Ross Douthat has a New York Times column today (5/3/10) criticizing those who are "impugning the motives" of the new Arizona immigration law, which
has been denounced as a "Nazi" or "near-fascist" law, a "police state" intervention, an imitation of "apartheid," a "Juan Crow" regime that only a bigot could possibly support.
Really, says Douthat, the Arizona law is an understandable if unfortunate response to the federal government's failure to "regain…control of its southern border. There is a widespread pretense that this has been tried and found to be impossible, when really it's been found difficult and left untried."
Douthat is quite vague about what he means by "control." If he has in mind policies that would freeze or slightly reduce the number of unauthorized immigrants in the country, we already have those. But Douthat is trying to present a vision of federal action on immigration that would potentially satisfy the people who pushed for Arizona's law, so clearly he has in mind something more ambitious.
Douthat sketches out what such "control" would mean, including "enforcement measures that will inevitably be criticized as draconian: some kind of tamper-proof Social Security card, most likely, and then more physical walls along our southern border." Actually, removing a substantial portion of an estimated 11 million people from the United States would require more than cards and walls; more likely, it would involve massive internment camps and forced transport reminiscent of Balkan ethnic cleansing, if not even grimmer historical precedents. Though it's clearly Douthat's intention to propose a kinder, gentler anti-immigration position for the Republican Party, there's no way to do such a thing in a way that could not be described as "draconian" in all fairness.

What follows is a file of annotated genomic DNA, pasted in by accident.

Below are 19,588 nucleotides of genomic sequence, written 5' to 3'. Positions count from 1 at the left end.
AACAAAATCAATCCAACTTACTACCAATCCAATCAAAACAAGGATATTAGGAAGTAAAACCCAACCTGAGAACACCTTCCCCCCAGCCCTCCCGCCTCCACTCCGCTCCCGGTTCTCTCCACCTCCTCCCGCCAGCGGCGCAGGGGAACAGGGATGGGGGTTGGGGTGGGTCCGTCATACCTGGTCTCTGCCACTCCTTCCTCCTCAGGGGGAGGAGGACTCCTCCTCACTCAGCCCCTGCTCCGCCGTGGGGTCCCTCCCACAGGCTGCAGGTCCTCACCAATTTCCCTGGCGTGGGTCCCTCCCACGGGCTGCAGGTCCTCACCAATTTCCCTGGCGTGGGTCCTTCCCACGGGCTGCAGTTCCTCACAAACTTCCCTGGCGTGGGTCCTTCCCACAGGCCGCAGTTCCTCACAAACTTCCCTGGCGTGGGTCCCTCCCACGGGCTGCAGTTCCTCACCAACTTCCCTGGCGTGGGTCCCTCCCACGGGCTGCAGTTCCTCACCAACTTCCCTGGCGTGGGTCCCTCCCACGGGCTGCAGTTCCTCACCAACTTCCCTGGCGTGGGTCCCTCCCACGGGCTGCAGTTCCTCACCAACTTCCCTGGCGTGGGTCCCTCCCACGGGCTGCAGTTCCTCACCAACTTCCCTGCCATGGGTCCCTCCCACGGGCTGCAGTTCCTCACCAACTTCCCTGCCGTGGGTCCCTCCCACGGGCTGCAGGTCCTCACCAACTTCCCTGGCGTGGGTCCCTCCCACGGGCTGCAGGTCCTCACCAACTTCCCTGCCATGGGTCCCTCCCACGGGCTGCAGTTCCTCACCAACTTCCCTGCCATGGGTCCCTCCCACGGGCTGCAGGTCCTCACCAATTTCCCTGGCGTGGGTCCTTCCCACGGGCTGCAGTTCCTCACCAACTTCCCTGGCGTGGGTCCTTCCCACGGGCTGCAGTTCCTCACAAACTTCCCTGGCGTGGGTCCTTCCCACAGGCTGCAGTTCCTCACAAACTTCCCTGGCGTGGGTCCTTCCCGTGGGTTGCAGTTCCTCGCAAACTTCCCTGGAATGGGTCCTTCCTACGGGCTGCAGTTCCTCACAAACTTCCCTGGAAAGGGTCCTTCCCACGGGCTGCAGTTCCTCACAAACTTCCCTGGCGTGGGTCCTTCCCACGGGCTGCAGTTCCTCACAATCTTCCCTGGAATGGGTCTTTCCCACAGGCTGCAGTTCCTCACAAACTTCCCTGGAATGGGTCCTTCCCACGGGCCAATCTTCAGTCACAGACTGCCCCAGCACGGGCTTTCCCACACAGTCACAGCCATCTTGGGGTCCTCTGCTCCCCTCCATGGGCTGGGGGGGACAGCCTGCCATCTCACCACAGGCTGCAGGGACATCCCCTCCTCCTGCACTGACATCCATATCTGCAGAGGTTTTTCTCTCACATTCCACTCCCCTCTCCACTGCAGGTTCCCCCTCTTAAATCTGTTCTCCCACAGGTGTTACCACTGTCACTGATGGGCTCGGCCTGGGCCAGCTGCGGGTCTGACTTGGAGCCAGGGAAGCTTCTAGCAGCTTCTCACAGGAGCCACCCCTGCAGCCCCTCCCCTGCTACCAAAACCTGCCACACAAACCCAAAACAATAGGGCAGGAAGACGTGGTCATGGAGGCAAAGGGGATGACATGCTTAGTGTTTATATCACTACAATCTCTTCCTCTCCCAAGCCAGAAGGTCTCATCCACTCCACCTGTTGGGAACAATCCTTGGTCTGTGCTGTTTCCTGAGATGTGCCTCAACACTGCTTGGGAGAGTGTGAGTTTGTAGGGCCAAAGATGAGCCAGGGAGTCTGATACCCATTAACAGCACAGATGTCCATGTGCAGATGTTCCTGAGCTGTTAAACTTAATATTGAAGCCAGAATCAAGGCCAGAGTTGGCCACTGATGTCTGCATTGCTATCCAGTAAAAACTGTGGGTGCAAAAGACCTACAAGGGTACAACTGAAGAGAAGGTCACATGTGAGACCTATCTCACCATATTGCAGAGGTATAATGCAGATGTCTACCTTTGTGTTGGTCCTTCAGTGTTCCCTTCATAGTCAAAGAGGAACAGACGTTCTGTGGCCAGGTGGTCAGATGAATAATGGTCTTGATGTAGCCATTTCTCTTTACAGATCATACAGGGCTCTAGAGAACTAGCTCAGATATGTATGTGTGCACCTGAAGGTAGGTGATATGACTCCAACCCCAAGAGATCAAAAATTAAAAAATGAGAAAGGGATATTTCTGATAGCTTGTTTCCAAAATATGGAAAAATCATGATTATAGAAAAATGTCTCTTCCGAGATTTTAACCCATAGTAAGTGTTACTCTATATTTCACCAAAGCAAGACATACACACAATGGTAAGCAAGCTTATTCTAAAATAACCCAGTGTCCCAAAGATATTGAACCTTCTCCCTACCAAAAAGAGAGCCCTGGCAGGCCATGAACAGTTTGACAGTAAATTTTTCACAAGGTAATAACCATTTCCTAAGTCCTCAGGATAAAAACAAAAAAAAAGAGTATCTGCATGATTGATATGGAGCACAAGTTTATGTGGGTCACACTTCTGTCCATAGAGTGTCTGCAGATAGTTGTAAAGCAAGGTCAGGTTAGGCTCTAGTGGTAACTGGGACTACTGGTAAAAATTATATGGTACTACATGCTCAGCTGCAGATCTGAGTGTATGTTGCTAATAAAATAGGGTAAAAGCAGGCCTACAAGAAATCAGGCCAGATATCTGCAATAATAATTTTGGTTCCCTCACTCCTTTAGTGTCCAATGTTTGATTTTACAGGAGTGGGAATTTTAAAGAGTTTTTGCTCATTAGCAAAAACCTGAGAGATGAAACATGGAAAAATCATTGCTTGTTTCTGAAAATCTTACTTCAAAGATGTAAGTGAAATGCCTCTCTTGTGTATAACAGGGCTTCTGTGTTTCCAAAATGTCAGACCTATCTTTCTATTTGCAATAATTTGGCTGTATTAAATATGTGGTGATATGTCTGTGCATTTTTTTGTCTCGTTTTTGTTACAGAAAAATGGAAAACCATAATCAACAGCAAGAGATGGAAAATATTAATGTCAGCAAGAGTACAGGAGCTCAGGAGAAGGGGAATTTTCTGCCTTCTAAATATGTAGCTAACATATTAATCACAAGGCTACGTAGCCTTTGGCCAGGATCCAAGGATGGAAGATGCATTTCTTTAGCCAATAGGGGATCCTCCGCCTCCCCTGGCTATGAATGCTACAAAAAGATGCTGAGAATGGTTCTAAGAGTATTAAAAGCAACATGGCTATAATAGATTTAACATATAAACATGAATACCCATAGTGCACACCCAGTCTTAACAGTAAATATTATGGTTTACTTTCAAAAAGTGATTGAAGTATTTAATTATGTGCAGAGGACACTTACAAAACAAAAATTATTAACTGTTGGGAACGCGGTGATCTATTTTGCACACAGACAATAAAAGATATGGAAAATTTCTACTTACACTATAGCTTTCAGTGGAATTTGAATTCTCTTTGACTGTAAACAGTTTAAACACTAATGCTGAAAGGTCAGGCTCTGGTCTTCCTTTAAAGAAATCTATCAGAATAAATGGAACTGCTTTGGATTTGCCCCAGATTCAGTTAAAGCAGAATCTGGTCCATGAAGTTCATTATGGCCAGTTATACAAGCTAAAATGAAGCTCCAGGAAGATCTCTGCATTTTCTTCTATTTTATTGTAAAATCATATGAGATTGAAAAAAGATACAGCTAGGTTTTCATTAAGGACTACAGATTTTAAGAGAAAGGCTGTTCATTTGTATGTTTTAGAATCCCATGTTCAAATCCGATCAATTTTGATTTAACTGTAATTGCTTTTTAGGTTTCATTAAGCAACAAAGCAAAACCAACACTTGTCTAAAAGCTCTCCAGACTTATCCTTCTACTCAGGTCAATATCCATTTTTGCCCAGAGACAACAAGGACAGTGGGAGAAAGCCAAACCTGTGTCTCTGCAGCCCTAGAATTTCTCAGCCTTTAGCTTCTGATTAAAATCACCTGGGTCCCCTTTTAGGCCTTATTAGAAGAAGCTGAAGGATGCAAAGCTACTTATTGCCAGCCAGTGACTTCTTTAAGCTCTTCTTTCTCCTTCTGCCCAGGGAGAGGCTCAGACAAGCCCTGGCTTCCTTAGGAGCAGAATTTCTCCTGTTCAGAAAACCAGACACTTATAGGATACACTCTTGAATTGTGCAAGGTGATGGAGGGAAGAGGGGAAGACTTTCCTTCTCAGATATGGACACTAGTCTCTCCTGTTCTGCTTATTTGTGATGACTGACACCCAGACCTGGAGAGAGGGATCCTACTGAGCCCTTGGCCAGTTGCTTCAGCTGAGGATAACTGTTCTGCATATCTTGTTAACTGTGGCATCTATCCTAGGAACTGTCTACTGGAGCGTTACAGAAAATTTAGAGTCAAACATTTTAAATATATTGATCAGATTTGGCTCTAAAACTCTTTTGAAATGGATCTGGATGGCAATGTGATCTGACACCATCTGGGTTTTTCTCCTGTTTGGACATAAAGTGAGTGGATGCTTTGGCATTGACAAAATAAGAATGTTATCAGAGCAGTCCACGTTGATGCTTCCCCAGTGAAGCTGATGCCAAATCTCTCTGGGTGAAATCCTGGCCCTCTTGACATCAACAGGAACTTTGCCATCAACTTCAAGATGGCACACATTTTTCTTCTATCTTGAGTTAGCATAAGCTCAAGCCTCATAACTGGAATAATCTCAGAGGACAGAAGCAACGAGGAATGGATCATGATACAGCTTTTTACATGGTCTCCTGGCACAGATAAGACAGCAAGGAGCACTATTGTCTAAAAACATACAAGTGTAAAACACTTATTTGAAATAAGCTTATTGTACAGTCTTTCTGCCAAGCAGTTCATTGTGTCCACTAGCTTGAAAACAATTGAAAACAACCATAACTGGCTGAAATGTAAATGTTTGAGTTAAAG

But it's Douthat's description of the economic measures necessary to secure that border that is most illuminating: "Curbing the demand for illegal workers requires stiff workplace enforcement, stringent penalties for hiring undocumented workers, and shared sacrifice from Americans accustomed to benefiting from cheap labor." The key phrase here is "shared sacrifice"; Douthat acknowledges, as few people on his side do, that the net effect of forcing millions of workers out of our economy would be serious hardship for those who remain.
"You can see why our leaders would rather duck the problem," Douthat writes. Yes, you can see why politicians don't want to destroy the lives of millions of people in order to worsen the economic condition of hundreds of millions. What's harder to explain is why some folks would want to do such a thing–explanations that don't involve bigotry, that is.